Sunday, December 30, 2012

After thoughts on Les Miserables

There was one element of Les Miserables that someone pointed out that I didn't address and that was the fact that all the singing was done live to film as opposed to being prerecorded and lip synced on set.

My thoughts...It's admirable but I don't think it added any value to the movie.  I'm not being negative about it. I appreciate the effort it was cool to see, but at the same time, if you're going to record one of Broadway's best films and preserve it for history, why not have a perfect recording and soundtrack.

This is exactly why I won't be purchasing the soundtrack to the film and will opt for the original London cast recorded. It's perfect and includes all the music from the play.

Also note that the although the singing was done live, the orchestra was added after the fact, so you're not really getting a perfectly live performance.

I wonder if Russell Crowe's performance would be been improve had he been allowed to prerecord in a studio.

All this said, I still stand behind my previous remarks - Anne Hathaway gave a top notch performance of I Dreamed a Dream, Hugh Jackman although not a true tenor brought emotion and passion to his voice, Samantha Barks is an amazing talent and incredibly hot.

When I think about the great movie musicals, I could really care less if they had be sung live or prerecorded. West Side Story, Chicago, Mary Poppins, My Fair Lady, the list goes on and on and I don't think a live performance would have made these movies any better.

Saturday, December 29, 2012

Les Miserables - A Honest Review

I'm back from watching Les Miserables with the wife. My background with the Les Mis phenomenon is I saw the stage production many years ago and loved it. I also liked the movie with Liam Neeson. Suffice it to say, I'm a fan of Les Mis and of musical theater in general. So what did I think of the movie.

I loved the movie and being a fan certainly helped. At the same time, this movie will do nothing to convince your other jaded friends who hate watching musicals on film.

Let me address the bad before I address the good. Here are the common complaints of movie musicals.

1. People just break out into song. Yes, that's the whole movie. People singing everything they feel and every last piece of dialogue. There's a seen when Hugh Jackman is trying to escape and he quietly approaches an ally in an open courtyard. He then proceeds to sing his distress in his loud tenor voice.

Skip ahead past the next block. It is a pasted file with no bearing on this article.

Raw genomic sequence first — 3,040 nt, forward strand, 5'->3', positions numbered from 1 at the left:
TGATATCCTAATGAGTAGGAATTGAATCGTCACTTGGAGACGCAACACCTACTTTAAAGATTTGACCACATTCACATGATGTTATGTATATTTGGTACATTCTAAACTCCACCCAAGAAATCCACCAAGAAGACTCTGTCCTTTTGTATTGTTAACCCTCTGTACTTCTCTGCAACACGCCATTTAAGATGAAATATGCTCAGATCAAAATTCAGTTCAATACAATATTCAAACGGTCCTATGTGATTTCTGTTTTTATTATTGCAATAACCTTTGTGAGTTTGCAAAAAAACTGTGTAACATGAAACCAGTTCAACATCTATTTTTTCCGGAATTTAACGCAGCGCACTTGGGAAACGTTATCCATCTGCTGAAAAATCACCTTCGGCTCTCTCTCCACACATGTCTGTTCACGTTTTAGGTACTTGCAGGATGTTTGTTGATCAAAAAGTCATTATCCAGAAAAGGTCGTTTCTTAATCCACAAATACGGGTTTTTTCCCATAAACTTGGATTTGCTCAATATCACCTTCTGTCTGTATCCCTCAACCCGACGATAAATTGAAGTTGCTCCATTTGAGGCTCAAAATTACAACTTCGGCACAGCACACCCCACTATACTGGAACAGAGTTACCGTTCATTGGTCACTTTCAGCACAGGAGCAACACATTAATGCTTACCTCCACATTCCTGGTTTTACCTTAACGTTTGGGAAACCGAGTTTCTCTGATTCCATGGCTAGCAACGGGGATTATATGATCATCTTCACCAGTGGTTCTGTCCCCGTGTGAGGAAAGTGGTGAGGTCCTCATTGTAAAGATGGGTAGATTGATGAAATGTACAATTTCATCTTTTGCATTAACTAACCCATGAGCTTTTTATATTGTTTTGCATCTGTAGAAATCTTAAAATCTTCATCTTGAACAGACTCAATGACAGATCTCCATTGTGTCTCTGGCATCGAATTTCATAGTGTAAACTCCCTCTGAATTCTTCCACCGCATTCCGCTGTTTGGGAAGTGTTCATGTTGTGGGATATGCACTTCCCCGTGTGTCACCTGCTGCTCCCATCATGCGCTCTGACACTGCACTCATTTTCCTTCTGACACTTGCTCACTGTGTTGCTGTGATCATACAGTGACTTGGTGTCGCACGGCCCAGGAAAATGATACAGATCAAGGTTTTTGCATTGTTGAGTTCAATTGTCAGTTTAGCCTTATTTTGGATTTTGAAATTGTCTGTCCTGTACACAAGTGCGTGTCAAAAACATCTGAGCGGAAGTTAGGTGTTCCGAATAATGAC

2. Producers would rather have A-List Hollywood stars that can kind of sing, instead of actual actors who can actually sing. Case in point, Russell Crowe can't sing. He's the weak link in the movie.

3. Schmaltz galore. "Schmaltz" literally means "rendered chicken fat." Basically a series of overdone and over produced love songs and emotional vomiting.

If you have friends who had movie musicals, it would be pointless to tell them, "But then, you've never seen Les Miz!" You'll lose the argument and become a laughing stock to your friends.

To me this movie, represents every complaint man has ever laid against movie musicals all rolled up into one movie. The saving grace for this movie is:

  • An amazing story of forgiveness and redemption.
  • Incredible music and lyrics, which made the broadway play the best ever.
  • Fantastic performances, especially an Oscar-Winning performance from Anne Hathaway and yes, Hugh Jackman.
  • Faithful adaptation of the original musical.
Despite the fact that this is a Hollywood Movie Musical, the story, music and performances make it one of the best movies of 2012.

On top of that, I love the fact that this British movie featured an entirely American and Australian cast. Take that England!

Yes, Anne Hathaway delivered an emotional performance as Fantine. She packed a lot of punch in her 20 minutes of screen time in this 2 1/2 hour movie. I cried during her song.

Hugh Jackman was made for the role of Jean Valjean. His voice is good even when he could not quite reach the higher register.

I don't know who Samantha Barks is but she is super hot as Eponine. Pretty face, muscular arms and a four inch waist.

Look, I walked away from the movie glad that I could revisit the performances from the stage play, but it just does not translate from stage to film. You really have to see it live. The main reason this didn't work was there's a suspension of disbelief that works on the stage, but in a movie when the transition of events move too quickly, it makes you question what happened. For example...


At the end of the movie, Jean Valjean gets in a carriage to leave Cosette and Marius. The carriage leaves and cuts to the wedding, which immediately cuts to the church where, Jean Valjean is sitting alone in a chair about to die. This all takes place in duration of 15 minutes. How the hell does this happen?

You buy it on stage, but not in a movie.

FINAL WORD. If you're a fan of Les Miserables, like me, or musicals in general you'll love the movie and think it's great and amazing. If you dislike movie musicals for all the right reasons, you will hate Les Miserables.